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Lasers in Medical Science

, Volume 32, Issue 5, pp 1031–1040 | Cite as

Ultrapulsed fractional ablative carbon dioxide laser treatment of hypertrophic burn scars: evaluation of an in-patient controlled, standardized treatment approach

  • Julian Poetschke
  • Ulf Dornseifer
  • Matteo Tretti Clementoni
  • Markus Reinholz
  • Hannah Schwaiger
  • Stephanie Steckmeier
  • Thomas Ruzicka
  • Gerd G. GauglitzEmail author
Original Article

Abstract

In this study, we aimed to quantify the effects of fractional ablative carbon dioxide laser therapy in the treatment of widespread hypertrophic burn scars. While many different pilot studies have described the potential of the technology and expert groups and current guidelines, alike, recommend its use, the level of evidence for the efficacy of fractional CO2-laser treatment for burn scars is currently very low. Ten patients (three male, seven female) with hypertrophic burn scars were treated with a single course of fractional CO2-laser therapy in an in-patient controlled setup, using a standardized treatment paradigm. Documentation was based on modern scar scales and questionnaires, like the Vancouver Scar Scale (VSS), Patient and Observer Scar Assessment Scale (POSAS), and Dermatology Life Quality Index (DLQI), as well as state of the art clinical measurements (PRIMOS, Cutometer). Over the course of 6 months after treatment, VSS and POSAS scores showed significant improvement in the rating of scar parameters, as did the quality of life rating according to the DLQI. In the treated scars, surface relief improved significantly, as S max decreased by 1893 μm (−36.92%) (p = 0.0273) and S z by 1615 μm (−36.37%) (p = 0.0488). Scar firmness in treated scars could be reduced by 30% after one treatment session, as R 0 improved by 0.0797 mm (+30.38%) (p = 0.0212). Fractional ablative CO2-laser treatment is a safe and efficacious option for the treatment of hypertrophic burn scars. While more treatment sessions are required for satisfying results, significant improvement is already apparent after a single course of treatment.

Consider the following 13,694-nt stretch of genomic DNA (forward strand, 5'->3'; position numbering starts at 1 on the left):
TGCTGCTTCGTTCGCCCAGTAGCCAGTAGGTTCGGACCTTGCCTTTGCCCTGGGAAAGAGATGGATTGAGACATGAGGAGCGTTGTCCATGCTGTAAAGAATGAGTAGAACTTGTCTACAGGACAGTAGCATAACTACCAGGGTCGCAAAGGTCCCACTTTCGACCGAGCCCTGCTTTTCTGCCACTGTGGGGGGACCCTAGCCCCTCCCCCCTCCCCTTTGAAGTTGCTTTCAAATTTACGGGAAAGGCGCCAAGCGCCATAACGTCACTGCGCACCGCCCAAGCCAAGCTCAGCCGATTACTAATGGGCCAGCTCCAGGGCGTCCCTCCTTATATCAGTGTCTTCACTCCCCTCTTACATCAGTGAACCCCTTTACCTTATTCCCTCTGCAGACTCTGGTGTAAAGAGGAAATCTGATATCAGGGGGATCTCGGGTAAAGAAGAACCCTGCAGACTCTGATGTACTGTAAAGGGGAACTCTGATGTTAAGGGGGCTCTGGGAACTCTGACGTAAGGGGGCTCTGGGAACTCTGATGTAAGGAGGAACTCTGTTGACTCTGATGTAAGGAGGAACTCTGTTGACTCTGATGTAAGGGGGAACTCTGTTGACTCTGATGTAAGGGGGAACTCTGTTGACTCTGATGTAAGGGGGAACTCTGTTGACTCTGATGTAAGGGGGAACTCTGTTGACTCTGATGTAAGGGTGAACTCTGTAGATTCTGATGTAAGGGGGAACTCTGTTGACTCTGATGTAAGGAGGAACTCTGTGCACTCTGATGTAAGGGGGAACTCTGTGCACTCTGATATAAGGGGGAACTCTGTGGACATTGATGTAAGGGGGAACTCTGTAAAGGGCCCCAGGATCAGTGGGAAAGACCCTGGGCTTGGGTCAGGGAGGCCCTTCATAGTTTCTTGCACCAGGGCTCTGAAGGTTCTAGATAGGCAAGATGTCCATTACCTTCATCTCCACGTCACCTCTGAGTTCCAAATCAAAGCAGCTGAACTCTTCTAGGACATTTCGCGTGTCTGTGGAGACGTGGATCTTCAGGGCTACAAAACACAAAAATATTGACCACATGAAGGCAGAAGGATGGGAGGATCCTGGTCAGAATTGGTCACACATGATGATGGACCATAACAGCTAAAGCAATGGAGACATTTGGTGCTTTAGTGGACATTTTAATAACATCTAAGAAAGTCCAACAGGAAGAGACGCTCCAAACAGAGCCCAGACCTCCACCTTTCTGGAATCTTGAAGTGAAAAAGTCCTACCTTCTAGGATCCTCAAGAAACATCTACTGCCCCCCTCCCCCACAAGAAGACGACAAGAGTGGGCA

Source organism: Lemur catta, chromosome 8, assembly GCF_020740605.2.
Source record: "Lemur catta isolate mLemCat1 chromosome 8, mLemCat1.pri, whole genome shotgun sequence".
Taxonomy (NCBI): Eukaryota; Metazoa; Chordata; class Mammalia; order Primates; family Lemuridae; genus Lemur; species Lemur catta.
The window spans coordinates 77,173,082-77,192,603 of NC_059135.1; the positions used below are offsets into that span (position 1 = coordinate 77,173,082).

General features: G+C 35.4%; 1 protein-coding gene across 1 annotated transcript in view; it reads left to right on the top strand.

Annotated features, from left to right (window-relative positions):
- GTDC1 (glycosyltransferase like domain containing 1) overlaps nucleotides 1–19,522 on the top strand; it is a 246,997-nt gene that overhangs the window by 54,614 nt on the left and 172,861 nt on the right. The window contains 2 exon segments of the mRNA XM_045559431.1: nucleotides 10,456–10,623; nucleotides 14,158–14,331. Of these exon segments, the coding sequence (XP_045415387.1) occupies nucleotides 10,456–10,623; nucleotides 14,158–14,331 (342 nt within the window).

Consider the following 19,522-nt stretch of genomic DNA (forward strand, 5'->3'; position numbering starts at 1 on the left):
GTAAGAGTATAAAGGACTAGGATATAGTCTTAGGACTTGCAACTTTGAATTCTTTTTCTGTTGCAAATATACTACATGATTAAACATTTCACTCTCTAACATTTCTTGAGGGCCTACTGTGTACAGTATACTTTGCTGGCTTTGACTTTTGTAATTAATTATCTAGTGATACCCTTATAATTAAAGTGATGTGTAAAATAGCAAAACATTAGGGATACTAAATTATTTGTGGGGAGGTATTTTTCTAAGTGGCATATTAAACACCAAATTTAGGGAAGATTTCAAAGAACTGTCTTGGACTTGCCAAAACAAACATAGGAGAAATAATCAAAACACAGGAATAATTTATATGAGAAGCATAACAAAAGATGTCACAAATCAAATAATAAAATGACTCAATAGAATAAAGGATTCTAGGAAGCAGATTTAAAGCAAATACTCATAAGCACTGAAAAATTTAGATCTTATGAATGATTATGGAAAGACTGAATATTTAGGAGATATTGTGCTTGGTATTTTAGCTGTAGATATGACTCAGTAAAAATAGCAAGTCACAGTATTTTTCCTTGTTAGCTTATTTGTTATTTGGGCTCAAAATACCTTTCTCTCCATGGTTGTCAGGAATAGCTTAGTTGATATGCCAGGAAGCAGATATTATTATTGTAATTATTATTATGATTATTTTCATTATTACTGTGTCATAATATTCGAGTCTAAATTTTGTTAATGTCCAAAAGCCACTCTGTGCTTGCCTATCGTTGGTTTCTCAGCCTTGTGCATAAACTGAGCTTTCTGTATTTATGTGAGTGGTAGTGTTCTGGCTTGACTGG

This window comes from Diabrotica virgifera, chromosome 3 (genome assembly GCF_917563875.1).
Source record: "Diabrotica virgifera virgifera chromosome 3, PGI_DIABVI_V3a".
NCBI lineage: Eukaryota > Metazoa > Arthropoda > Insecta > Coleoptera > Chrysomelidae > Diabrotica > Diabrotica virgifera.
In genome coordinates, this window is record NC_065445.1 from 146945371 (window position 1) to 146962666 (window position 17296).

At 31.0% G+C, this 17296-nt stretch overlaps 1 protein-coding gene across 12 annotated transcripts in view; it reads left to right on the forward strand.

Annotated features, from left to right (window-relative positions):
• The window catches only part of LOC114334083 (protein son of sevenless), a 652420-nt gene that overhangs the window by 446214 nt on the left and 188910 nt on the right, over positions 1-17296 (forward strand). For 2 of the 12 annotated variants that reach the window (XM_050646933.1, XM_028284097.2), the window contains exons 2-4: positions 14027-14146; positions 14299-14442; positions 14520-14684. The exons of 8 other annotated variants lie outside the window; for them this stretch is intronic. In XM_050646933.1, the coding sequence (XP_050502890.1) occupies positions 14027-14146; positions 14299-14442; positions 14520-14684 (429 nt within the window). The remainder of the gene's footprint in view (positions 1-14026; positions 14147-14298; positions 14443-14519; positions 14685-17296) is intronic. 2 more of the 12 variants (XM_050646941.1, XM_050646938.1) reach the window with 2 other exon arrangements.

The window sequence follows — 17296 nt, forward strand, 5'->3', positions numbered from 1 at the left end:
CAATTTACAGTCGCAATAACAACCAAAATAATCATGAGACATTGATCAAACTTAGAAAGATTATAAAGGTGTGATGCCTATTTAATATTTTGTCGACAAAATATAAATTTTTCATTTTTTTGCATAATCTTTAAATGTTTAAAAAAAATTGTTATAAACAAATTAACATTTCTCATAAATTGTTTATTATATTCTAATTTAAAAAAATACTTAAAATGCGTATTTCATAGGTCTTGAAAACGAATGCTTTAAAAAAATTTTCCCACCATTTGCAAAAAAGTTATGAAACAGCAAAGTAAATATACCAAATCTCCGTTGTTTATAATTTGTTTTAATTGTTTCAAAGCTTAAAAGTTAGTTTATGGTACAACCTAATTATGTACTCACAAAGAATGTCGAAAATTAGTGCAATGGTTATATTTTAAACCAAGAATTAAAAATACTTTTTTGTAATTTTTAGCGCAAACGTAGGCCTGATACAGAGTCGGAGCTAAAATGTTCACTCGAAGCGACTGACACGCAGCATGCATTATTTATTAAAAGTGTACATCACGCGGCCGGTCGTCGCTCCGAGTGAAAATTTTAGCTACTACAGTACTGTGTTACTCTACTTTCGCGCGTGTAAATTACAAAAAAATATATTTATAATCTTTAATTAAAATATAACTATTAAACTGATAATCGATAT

Keywords

Burn trauma Burn scar Widespread hypertrophic scarring CO2 laser Fractional ablative laser PRIMOS POSAS Vancouver Scar Scale DLQI 

Notes

Compliance with ethical standards

Conflict of interest

Gerd G. Gauglitz serves as speaker and advisor for Lumenis. All other authors declare no conflict of interest.

Role of founding source

No outside funding was received for this study.

Ethical approval

This study was approved by the ethics committee of the medical faculty of the Ludwig-Maximilian-University (LMU), Munich, Germany, and it complies with the standards set within the Helsinki Declaration of 1964 and its consecutive revisions.

Informed consent

Informed consent regarding participation in the study, laser treatment, and study-related documentation was obtained from all individual participants included in the study.

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Copyright information

© Springer-Verlag London 2017

Authors and Affiliations

  • Julian Poetschke
    • 1
  • Ulf Dornseifer
    • 2
  • Matteo Tretti Clementoni
    • 3
  • Markus Reinholz
    • 1
  • Hannah Schwaiger
    • 1
  • Stephanie Steckmeier
    • 1
  • Thomas Ruzicka
    • 1
  • Gerd G. Gauglitz
    • 1
    Email author
  1. 1.Department of Dermatology and AllergyLudwig-Maximilian-University MunichMunichGermany
  2. 2.Department of Plastic, Reconstructive, Hand, and Burn SurgeryBogenhausen Academic HospitalMunichGermany
  3. 3.Skin HouseMilanItaly

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